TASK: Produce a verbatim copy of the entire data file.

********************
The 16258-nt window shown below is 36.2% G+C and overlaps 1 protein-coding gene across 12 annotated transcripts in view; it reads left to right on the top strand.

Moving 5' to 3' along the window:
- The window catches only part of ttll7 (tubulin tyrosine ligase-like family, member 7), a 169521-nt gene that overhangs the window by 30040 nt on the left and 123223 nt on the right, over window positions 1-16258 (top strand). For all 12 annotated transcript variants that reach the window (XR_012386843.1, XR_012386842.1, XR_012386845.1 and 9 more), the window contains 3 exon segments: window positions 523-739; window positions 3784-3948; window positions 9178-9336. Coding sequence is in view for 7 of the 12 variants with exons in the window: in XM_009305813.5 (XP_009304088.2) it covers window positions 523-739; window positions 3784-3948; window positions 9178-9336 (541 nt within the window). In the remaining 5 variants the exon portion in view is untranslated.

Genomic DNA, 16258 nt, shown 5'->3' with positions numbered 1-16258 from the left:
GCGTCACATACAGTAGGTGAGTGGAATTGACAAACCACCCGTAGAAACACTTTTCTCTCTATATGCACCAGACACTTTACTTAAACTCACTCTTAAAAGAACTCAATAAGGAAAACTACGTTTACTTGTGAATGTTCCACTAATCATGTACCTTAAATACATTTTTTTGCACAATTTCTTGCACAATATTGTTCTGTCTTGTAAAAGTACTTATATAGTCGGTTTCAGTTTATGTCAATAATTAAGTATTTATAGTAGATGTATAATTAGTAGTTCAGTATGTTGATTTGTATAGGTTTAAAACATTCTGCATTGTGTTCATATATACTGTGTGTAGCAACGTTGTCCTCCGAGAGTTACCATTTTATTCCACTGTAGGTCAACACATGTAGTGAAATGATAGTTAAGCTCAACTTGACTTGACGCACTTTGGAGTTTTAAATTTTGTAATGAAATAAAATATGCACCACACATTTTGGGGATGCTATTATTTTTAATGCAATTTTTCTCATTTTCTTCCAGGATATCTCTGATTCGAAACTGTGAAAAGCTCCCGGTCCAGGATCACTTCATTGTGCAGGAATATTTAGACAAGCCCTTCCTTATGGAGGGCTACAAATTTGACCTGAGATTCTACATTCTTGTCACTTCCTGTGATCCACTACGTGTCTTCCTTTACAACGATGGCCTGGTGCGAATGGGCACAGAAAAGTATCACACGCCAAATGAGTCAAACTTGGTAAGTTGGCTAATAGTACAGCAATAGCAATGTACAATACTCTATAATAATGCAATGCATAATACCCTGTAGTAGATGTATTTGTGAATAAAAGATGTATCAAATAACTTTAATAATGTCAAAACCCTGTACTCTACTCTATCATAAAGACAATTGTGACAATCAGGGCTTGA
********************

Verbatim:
The 16258-nt window shown below is 36.2% G+C and overlaps 1 protein-coding gene across 12 annotated transcripts in view; it reads left to right on the top strand.

Moving 5' to 3' along the window:
- The window catches only part of ttll7 (tubulin tyrosine ligase-like family, member 7), a 169521-nt gene that overhangs the window by 30040 nt on the left and 123223 nt on the right, over window positions 1-16258 (top strand). For all 12 annotated transcript variants that reach the window (XR_012386843.1, XR_012386842.1, XR_012386845.1 and 9 more), the window contains 3 exon segments: window positions 523-739; window positions 3784-3948; window positions 9178-9336. Coding sequence is in view for 7 of the 12 variants with exons in the window: in XM_009305813.5 (XP_009304088.2) it covers window positions 523-739; window positions 3784-3948; window positions 9178-9336 (541 nt within the window). In the remaining 5 variants the exon portion in view is untranslated.

Genomic DNA, 16258 nt, shown 5'->3' with positions numbered 1-16258 from the left:
GCGTCACATACAGTAGGTGAGTGGAATTGACAAACCACCCGTAGAAACACTTTTCTCTCTATATGCACCAGACACTTTACTTAAACTCACTCTTAAAAGAACTCAATAAGGAAAACTACGTTTACTTGTGAATGTTCCACTAATCATGTACCTTAAATACATTTTTTTGCACAATTTCTTGCACAATATTGTTCTGTCTTGTAAAAGTACTTATATAGTCGGTTTCAGTTTATGTCAATAATTAAGTATTTATAGTAGATGTATAATTAGTAGTTCAGTATGTTGATTTGTATAGGTTTAAAACATTCTGCATTGTGTTCATATATACTGTGTGTAGCAACGTTGTCCTCCGAGAGTTACCATTTTATTCCACTGTAGGTCAACACATGTAGTGAAATGATAGTTAAGCTCAACTTGACTTGACGCACTTTGGAGTTTTAAATTTTGTAATGAAATAAAATATGCACCACACATTTTGGGGATGCTATTATTTTTAATGCAATTTTTCTCATTTTCTTCCAGGATATCTCTGATTCGAAACTGTGAAAAGCTCCCGGTCCAGGATCACTTCATTGTGCAGGAATATTTAGACAAGCCCTTCCTTATGGAGGGCTACAAATTTGACCTGAGATTCTACATTCTTGTCACTTCCTGTGATCCACTACGTGTCTTCCTTTACAACGATGGCCTGGTGCGAATGGGCACAGAAAAGTATCACACGCCAAATGAGTCAAACTTGGTAAGTTGGCTAATAGTACAGCAATAGCAATGTACAATACTCTATAATAATGCAATGCATAATACCCTGTAGTAGATGTATTTGTGAATAAAAGATGTATCAAATAACTTTAATAATGTCAAAACCCTGTACTCTACTCTATCATAAAGACAATTGTGACAATCAGGGCTTGA